Brazil's Colonial History Unearthed
- Brazil's Colonial History Unearthed
Slave cemetery a haunting reminder.
A remodelling project on a 19th century home in Rio De Janeiro's old Gamboa district came to an abrupt halt when labourers digging in the yard to check the foundations found thousands of human bones.
The homeowner, Ana de la Merced Guimaraes, soon discovered that her house was sitting on the Cemeterio dos Pretos Novos - Portuguese for Cemetery of New Blacks - a crude burying ground for African slaves that historians had thought was lost.
Ten years later, the city wants to preserve the find, a harsh reminder of Brazil's colonial past. Andre Zambelli, head of Rio's Cultural Heritage Department said the find is certainly one of the city's most important discoveries. 'It shows how the slave trade happened, confirms what's in textbooks, puts history in our hands, said Andre.
It's possible that more than 20,000 bodies were buried on the site between 1769 and 1830, but no one knows exactly because no records were kept. The bodies are thought to be those of slaves who died before they could be were sold.
Workers have recovered 5,563 bone fragments and teeth, some rounded or carved in styles characteristic of people that lived along the Congo River in Mozambique and South Africa. They also found pieces of fine English china, stoneware and African clay pipes, dishes and metal ornaments dumped in the graves as trash.
Brazil was the New World's biggest market for African slaves. Of an estimated 10 million Africans brought to the Americas, nearly half came to Brazil, where they worked in gold and diamond mines or on coffee and sugar plantations.
'It was Rio's holocaust,' said Marcelo Monteiro at the Municipal Council for the Defence of Black Rights. 'Few people know about it. We're rediscovering a story that was erased from history.'
Haidar Abu Talib, of the Muslim Charity Society, said many of the slaves buried in the cemetery were Muslims. He said former slaves remained invisible even after slavery was abolished in 1888 and some Brazilians would like to keep it that way.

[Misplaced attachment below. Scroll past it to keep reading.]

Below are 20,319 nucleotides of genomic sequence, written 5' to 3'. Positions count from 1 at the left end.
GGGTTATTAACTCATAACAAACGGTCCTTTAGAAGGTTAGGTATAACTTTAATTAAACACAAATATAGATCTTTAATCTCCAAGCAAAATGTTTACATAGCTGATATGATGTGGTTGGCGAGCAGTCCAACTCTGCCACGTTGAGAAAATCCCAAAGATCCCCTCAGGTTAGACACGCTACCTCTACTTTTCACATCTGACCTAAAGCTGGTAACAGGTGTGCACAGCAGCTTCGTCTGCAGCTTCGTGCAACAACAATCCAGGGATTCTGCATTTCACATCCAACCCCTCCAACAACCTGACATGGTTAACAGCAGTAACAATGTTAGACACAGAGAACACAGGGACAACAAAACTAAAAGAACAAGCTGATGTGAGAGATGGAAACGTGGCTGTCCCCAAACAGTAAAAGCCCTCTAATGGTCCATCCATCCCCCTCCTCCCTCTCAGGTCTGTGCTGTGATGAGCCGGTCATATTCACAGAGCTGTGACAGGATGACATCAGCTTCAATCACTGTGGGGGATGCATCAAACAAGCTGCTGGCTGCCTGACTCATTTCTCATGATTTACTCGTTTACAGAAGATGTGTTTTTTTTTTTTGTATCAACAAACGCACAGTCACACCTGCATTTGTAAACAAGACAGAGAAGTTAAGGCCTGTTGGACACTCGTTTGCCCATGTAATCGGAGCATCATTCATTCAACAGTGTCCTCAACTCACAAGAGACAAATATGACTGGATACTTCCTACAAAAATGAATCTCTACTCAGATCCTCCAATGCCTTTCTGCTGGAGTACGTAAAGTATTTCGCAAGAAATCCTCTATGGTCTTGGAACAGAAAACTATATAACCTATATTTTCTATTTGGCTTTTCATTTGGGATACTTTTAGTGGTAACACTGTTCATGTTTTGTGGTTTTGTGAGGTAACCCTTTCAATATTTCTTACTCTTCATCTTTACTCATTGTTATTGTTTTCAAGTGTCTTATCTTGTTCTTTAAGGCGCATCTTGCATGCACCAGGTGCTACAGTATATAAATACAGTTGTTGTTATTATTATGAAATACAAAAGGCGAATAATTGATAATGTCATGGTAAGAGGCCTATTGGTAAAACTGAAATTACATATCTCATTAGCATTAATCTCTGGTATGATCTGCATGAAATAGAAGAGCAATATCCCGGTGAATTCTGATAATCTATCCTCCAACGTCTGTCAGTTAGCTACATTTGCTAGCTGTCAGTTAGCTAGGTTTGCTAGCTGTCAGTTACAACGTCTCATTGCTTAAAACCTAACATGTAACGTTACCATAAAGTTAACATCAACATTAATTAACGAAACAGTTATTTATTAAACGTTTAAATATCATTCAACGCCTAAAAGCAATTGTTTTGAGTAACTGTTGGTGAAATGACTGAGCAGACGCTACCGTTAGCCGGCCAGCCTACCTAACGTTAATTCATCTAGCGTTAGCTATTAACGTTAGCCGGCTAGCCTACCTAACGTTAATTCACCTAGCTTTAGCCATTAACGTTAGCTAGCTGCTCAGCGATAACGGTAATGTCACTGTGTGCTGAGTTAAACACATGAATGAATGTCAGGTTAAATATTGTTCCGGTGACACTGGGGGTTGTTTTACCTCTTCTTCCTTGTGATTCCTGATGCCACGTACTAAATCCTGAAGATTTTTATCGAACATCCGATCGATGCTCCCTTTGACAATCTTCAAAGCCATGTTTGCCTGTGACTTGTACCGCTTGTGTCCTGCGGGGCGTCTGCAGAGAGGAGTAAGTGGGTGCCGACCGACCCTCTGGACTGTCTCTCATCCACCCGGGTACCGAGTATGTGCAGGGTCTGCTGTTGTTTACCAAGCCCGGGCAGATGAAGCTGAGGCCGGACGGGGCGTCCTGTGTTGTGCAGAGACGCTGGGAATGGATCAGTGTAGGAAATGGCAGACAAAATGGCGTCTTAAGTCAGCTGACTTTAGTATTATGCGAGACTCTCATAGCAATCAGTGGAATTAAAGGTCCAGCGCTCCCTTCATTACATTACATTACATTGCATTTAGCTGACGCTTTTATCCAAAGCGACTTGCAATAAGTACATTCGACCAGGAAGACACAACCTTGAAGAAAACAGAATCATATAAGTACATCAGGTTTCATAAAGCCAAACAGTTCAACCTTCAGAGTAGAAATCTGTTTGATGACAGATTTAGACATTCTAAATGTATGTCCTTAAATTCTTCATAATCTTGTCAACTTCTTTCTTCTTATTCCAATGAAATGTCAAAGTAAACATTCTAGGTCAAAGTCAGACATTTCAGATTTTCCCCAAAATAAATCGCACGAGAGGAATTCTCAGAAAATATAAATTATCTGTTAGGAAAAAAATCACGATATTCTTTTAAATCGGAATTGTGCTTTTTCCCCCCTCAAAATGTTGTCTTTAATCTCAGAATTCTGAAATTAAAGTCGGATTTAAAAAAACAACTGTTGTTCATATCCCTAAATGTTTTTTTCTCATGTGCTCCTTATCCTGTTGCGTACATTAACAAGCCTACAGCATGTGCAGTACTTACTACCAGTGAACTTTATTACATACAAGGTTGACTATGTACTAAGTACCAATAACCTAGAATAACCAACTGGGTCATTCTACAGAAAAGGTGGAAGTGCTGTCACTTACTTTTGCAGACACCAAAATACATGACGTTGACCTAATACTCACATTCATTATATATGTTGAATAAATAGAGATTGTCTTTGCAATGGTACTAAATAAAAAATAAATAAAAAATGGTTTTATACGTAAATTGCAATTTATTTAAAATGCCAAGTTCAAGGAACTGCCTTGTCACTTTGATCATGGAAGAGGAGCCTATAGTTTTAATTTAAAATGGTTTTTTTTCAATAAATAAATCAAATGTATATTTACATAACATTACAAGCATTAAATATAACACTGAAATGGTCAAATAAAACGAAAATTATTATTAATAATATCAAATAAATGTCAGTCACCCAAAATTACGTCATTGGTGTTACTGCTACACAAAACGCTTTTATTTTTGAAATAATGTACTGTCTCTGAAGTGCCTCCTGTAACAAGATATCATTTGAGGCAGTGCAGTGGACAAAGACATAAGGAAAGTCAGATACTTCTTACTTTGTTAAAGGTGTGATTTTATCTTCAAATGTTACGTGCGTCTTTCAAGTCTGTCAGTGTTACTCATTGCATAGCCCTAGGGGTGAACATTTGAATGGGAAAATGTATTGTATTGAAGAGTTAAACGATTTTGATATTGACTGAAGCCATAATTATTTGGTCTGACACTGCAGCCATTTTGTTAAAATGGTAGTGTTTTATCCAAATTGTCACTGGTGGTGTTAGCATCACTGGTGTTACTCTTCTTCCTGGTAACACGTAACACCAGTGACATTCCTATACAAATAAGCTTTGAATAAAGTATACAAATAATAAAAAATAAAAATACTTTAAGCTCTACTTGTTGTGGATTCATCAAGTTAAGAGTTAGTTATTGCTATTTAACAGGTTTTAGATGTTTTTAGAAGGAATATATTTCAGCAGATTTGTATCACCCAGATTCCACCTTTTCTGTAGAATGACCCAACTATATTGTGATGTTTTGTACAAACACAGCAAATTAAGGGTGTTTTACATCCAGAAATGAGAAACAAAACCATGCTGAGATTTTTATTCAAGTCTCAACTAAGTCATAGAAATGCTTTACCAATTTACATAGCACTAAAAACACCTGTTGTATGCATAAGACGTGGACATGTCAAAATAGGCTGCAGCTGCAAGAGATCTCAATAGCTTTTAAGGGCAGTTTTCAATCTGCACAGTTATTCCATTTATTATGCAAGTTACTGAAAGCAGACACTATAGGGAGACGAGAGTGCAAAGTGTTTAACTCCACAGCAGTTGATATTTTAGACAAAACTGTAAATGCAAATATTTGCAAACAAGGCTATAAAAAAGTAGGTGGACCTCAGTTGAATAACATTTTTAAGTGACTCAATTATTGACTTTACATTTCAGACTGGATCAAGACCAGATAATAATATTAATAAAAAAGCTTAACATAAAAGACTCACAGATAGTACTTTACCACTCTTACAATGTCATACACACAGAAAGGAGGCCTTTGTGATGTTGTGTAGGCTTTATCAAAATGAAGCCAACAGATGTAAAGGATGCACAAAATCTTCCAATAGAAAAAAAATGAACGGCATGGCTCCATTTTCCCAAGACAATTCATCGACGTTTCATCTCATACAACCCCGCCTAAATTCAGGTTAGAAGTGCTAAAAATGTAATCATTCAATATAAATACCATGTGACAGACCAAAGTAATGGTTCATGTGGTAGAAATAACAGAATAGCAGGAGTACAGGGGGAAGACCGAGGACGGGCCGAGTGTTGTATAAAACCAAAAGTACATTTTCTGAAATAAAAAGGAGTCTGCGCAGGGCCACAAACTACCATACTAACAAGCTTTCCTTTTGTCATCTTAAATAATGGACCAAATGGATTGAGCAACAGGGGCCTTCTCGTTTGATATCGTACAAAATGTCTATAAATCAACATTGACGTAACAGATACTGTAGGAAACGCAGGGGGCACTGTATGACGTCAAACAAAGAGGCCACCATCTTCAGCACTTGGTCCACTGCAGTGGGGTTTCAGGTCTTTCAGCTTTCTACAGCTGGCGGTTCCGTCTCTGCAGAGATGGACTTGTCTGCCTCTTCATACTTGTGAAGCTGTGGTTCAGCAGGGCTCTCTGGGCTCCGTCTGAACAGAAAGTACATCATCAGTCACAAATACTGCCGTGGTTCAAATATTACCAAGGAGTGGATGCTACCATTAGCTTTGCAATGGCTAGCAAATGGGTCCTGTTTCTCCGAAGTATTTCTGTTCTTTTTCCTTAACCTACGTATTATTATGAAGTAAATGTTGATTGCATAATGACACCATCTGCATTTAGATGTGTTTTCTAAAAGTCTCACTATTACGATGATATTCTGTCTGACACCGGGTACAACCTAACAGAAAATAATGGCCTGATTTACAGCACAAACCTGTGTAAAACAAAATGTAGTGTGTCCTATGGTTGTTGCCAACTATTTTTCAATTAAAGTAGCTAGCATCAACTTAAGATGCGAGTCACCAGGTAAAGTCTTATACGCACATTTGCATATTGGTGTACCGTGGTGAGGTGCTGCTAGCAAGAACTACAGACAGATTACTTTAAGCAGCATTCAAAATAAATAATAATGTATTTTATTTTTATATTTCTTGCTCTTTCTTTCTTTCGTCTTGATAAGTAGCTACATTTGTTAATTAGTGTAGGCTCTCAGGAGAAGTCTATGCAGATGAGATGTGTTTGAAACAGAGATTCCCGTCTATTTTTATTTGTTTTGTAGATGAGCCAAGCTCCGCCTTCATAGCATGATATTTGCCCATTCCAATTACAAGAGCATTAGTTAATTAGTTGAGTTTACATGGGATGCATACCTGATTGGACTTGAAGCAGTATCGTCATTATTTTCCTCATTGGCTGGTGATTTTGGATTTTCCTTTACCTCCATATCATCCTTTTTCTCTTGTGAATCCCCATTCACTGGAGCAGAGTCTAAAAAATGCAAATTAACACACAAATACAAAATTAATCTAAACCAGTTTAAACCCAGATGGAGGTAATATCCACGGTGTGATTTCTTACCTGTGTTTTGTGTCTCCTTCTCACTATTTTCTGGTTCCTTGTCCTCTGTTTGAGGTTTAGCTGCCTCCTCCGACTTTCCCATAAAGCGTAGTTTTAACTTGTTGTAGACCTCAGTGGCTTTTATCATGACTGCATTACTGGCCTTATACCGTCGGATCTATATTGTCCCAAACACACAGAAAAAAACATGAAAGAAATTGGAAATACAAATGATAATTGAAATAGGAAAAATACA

Although nearly half of Brazil's 183 million people are black or mixed-race, the country's cherished self-image as a 'racial democracy' is a myth. Most of the poorest Brazilians are black.
The United Nations Development Program said in a recent report that Black people make up 70 percent of the poorest tenth of Brazilians and just 16 percent of the wealthiest tenth. Afro-Brazilians earned an average of $74 a month in 2000, less than half the pay for whites in 1980, it said. The report went further to say that: 'The farther one goes up along the power
hierarchy, the whiter Brazilian society becomes.'
Rio officials want to bring black history more in the open by creating a walking tour and putting the cemetery on tourism routes. Andre Zambellie says he wants to show how Africa contributed to the founding of Rio De Janeiro. 'We want to make an open-air museum, with a tour from the docks to the cemetery, with bilingual folders and a map showing where slaves were displayed and sold.'
But Ana de la Merced Guimaraes is sceptical the city will invest in the cemetery that her workers have unearthed. Officials have done little to preserve the bones, she said, and rains washed away some of the exposed remains. Ana also faces resentment from her neighbours who feel she should not have told the city about the cemetery.
'I don't have anybody's support,' she said. 'People ask me why I'm doing this, but the more I learn about how the Africans were abused and realize it's been forgotten, I swear they won't forget it here, not while I have the strength.'